My flock (ducks and chickens) do not get to free range unless I am outside to watch them so they haven't had much in the way of weeds yet this spring. Spring is very late in coming around here so the choices are slim for them right now which is why I suspect the rubber eggs are happening.

    https://www.fresheggsdaily.com/2014/04/soft-shelled-or-rubber-eggs-causes-and.html
     
  7. morsekathan

    morsekathan Chirping

    86
    9
    96
    May 12, 2011
    Maryland
    i have this same problem with one hen (I only have 5 so I know who lays what). She gets everything - oyster shell, free range access to fields, cheese and yogurt and whey, an expensive organic feed that helped for a while (but not anymore). Anyone have any ideas? Her eggs are huge (well above the jumbo weight) and she lays 4 or 5 times a week. She's a barred rock, almost 4 and the eggs have been getting softer and softer until now they crack as they come out. It's like she's laying a fried egg. The other hens peck at her vent to remove the little bits of shell and membrane.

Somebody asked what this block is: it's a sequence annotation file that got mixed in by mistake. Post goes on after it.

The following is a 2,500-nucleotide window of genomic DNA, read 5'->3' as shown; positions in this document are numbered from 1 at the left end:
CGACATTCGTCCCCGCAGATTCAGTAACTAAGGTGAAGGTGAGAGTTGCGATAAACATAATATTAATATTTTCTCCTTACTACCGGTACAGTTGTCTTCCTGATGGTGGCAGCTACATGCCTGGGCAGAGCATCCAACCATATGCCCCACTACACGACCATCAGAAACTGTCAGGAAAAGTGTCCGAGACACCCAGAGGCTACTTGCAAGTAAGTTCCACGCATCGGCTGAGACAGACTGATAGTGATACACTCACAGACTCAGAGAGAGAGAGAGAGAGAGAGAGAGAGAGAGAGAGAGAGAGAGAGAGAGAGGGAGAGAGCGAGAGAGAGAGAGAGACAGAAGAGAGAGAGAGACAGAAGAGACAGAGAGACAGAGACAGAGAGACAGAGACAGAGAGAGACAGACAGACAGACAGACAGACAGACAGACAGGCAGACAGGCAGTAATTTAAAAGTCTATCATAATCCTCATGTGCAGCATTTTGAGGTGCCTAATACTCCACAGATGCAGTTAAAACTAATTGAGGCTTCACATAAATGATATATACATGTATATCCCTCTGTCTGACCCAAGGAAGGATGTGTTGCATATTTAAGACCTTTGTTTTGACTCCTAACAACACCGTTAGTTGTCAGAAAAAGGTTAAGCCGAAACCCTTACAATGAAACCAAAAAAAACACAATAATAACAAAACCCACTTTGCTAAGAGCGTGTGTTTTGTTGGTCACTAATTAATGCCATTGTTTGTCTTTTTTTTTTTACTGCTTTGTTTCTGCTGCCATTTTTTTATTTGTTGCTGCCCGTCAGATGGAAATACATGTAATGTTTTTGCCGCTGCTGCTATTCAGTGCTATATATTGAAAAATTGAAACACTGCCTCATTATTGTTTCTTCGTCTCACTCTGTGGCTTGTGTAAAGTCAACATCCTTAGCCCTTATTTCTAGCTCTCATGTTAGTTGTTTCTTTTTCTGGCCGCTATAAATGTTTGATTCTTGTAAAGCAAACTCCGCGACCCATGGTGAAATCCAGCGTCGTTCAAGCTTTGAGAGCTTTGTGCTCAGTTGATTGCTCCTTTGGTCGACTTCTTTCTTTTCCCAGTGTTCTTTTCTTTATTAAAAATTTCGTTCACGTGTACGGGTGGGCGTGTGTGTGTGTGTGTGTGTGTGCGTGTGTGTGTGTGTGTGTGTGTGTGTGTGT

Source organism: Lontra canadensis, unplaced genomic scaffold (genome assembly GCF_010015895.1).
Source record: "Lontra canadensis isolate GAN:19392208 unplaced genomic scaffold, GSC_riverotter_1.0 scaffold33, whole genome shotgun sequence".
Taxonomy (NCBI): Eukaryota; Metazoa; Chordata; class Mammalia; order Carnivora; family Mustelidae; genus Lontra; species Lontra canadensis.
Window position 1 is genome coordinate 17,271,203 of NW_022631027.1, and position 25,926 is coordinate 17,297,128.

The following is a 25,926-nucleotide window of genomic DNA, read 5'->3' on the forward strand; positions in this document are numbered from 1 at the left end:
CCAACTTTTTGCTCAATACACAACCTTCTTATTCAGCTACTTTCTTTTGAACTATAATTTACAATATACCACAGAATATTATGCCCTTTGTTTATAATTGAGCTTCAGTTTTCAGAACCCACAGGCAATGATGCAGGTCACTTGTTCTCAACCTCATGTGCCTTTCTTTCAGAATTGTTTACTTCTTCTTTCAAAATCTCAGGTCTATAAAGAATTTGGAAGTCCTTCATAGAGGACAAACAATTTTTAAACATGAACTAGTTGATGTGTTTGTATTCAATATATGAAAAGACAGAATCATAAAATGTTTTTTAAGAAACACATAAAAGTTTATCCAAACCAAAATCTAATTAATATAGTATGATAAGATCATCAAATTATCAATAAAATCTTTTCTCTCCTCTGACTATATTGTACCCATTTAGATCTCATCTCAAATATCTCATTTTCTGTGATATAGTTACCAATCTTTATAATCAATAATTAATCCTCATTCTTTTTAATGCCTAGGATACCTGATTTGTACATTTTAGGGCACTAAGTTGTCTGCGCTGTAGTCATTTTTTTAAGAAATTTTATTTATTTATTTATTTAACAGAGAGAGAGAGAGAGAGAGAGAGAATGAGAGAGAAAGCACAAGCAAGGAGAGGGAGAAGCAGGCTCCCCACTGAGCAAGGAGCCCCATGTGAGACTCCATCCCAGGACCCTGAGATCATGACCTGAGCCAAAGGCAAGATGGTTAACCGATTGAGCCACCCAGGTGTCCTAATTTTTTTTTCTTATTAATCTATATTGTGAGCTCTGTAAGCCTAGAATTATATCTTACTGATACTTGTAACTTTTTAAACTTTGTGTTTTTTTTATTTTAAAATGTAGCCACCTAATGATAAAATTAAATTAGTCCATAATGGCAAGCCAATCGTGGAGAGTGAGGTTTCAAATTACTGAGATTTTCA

Sylie likes this.
  8. Sylie

    Sylie Songster

    234
    322
    176
    May 26, 2014
    SE Iowa
    morsekathan,
    How often is she laying an egg of any quality? Being 4 yrs old she is getting up there in egg laying age and sometimes that can cause the soft shell issue also. Have there been any changes whatsoever in her environment? New feed? New chicken added to the flock, a chicken in the flock died? Moved to a new coop? Any changes at all? Chickens are sensitive to changes and changes cause stress. Stress is one of the causes of soft shelled eggs. You said that the shells have been getting softer and softer, that leads me to believe it's possibly age.
     
  9. morsekathan

    morsekathan Chirping

    86
    9
    96
    May 12, 2011
    Maryland